Chef Barone laments that one of the hardest things she’s ever done was being in Hell’s Kitchen. “EVERYTHING on the show is real and the dishes that are created are our dishes – everything is totally real and I am a very real person”, Barone says emphatically. “There’s definitely a lot that hasn’t been seen yet, but when you’re normally accustomed to being given 40-45 minutes to create a dish and they (Hell’s Kitchen) only gives you 30 minutes – that shit is for real!” Barone goes on to say, “… it appears from those who are watching that everything is scripted – that Chef Ramsay really isn’t like that – like we are all actors and we aren’t! He really does smash food and he really does throw things – this is his life and what we are doing is a representation of him!”
As I delved closer, Barone recalls more of her time in HK, “I would get up before everyone else and get the coffee started, but I would gladly do it all over again because it (HK) made me feel normal – almost wish I could go back to HK because it’s a lot more normal that my life right now,” she says with laughter in her voice.
“I definitely realized who I was – I say that completely and whole heartedly”, Barone says. “I went out on a limb and didn’t know what I was getting myself into, but having the support of the friends that I have made, realizing my own cooking style, it’s been over a year and a ½ and my experience on the show helped me to realize that no matter what life throws at me, I can get through it.”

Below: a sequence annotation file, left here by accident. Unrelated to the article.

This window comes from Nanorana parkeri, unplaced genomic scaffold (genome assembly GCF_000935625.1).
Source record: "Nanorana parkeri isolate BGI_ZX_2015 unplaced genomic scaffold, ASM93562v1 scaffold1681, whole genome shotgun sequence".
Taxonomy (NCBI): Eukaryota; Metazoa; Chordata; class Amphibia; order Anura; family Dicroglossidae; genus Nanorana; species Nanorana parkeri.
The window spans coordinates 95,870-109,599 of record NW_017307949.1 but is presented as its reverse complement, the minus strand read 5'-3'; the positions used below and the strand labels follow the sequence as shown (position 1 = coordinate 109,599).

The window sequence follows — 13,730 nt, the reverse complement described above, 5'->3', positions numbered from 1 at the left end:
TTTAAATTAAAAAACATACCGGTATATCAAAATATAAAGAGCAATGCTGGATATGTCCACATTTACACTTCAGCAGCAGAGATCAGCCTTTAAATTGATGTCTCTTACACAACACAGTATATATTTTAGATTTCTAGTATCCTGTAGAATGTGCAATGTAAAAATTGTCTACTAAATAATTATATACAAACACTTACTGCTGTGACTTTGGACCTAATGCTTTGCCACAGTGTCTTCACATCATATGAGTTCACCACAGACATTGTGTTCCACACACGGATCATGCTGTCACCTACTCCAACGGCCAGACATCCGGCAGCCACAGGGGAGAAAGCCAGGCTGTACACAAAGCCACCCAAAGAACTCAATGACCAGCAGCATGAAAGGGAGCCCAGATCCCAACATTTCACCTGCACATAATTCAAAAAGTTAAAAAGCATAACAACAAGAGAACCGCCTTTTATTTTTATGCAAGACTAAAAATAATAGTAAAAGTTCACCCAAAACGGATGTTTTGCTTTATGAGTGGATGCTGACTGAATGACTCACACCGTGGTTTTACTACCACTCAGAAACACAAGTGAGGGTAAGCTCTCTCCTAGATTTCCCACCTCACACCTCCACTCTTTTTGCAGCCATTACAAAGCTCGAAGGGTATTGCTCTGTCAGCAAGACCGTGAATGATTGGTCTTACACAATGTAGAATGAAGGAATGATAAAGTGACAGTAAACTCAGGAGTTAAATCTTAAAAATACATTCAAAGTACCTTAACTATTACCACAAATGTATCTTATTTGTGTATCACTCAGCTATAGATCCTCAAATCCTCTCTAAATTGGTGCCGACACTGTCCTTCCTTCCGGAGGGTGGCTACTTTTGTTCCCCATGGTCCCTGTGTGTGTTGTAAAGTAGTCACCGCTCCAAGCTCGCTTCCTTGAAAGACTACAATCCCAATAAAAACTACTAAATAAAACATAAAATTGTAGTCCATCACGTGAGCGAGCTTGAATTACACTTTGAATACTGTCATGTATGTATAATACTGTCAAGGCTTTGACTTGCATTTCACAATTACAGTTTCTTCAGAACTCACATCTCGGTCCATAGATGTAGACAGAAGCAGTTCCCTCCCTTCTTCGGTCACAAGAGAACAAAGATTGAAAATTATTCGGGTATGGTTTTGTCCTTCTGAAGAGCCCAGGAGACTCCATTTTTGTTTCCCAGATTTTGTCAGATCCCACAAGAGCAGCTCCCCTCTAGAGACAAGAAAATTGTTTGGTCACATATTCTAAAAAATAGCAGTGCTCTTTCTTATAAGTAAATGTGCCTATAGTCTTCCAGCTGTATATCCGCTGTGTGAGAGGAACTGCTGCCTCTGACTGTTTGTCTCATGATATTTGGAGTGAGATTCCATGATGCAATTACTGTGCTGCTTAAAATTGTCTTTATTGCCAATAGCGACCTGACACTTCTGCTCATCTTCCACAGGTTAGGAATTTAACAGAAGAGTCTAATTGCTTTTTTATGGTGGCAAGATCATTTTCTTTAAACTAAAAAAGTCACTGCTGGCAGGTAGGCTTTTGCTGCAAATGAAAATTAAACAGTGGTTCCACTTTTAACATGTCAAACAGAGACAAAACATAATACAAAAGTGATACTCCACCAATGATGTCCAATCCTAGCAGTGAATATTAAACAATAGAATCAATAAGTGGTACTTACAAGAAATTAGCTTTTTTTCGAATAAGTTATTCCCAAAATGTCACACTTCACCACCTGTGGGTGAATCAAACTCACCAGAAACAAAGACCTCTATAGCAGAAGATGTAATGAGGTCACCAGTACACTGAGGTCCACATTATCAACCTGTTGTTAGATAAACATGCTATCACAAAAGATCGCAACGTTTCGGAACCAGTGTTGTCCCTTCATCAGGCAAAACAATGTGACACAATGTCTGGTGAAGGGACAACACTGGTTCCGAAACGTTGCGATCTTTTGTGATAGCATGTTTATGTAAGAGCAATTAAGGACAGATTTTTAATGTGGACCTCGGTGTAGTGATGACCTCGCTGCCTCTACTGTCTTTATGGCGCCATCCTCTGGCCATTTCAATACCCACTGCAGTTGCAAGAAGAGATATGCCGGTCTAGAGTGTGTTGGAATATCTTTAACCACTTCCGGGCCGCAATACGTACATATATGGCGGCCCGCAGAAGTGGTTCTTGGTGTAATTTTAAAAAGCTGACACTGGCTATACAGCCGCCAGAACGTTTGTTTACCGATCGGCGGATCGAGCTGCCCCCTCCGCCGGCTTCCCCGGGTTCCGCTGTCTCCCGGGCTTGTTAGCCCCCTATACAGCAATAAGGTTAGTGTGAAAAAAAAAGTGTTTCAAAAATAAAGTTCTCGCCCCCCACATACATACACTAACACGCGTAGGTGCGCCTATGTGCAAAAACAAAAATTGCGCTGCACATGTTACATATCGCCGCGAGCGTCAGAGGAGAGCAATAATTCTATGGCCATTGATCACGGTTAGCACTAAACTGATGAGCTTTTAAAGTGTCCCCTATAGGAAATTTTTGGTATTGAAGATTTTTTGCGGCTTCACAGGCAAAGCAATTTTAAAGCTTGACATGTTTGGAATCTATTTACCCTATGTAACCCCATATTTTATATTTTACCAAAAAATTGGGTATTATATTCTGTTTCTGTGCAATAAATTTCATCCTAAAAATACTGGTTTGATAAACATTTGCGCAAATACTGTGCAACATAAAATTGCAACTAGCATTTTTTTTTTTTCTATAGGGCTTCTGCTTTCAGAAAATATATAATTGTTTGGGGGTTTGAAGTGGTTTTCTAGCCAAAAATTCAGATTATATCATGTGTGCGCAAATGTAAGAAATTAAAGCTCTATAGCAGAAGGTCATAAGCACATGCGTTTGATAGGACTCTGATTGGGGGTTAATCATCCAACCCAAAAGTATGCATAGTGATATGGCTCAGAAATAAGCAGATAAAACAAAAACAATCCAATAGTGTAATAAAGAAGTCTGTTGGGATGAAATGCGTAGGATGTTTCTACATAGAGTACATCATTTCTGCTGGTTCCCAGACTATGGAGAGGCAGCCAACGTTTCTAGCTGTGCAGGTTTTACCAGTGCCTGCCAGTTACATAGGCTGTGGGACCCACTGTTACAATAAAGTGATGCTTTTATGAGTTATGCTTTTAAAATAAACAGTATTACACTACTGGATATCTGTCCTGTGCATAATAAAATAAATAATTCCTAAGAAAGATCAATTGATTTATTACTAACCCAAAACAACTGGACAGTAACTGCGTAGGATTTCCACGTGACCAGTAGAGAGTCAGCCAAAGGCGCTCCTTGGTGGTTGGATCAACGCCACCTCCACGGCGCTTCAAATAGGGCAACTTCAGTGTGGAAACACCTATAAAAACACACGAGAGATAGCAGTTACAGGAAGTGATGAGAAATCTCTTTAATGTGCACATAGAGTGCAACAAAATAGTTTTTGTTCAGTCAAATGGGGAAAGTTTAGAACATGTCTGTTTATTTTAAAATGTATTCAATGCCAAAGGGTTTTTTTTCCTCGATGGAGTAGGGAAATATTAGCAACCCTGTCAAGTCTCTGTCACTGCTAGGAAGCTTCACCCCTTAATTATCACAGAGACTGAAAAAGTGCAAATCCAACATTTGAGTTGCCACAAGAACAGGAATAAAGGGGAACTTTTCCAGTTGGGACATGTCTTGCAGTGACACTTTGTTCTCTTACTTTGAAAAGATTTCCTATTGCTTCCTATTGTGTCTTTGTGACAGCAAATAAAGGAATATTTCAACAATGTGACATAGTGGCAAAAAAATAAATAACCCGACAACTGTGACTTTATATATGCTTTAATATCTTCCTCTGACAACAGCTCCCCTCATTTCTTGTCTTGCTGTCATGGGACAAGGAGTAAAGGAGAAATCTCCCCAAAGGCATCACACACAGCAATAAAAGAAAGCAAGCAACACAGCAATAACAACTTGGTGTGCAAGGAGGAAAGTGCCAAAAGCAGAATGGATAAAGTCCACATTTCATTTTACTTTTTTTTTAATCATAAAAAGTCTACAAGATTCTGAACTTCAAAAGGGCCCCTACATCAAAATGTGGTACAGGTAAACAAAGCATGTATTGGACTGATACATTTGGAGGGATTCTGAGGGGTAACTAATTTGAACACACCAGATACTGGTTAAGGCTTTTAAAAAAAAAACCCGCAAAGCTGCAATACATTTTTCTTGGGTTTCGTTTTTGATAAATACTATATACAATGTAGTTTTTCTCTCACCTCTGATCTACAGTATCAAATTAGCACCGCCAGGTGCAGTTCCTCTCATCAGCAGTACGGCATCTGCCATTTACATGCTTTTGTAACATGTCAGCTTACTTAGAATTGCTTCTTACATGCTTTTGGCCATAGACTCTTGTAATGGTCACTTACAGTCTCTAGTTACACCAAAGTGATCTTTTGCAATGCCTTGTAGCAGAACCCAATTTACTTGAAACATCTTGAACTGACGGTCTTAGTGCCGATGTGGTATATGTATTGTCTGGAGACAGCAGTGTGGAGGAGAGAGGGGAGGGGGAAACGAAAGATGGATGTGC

In the background, Chef Barone was dealing with an insurmountable amount of personal as well as professional stress, which she credits the support of Chef Christina and Chef Ramsay, in addition to the outpouring support of her family and friends who helped her keep it together. Barone states, “I had these huge famous people directing me and making me better – and for that I am grateful.”
As I pressed forward with my questions for Chef Barone, I couldn’t help but ask if she would do it all again, and was not surprised with her reply – “HELL YEAH!!!”
Barone is a fierce competitor who continuously expressed her gratitude throughout my interview for being a part of one of the most talked about television reality series, and for which I have dubbed her henceforth as “One Hell of a Chef”.
Lagniappe – Q & A with Chef Kristin Barone
Q: Do you feel as though you are a stronger chef because of your time in HK?
KB: Absolutely! My chef now could be the Queens version of Gordon Ramsay!
Q: Bloopers – did you have any?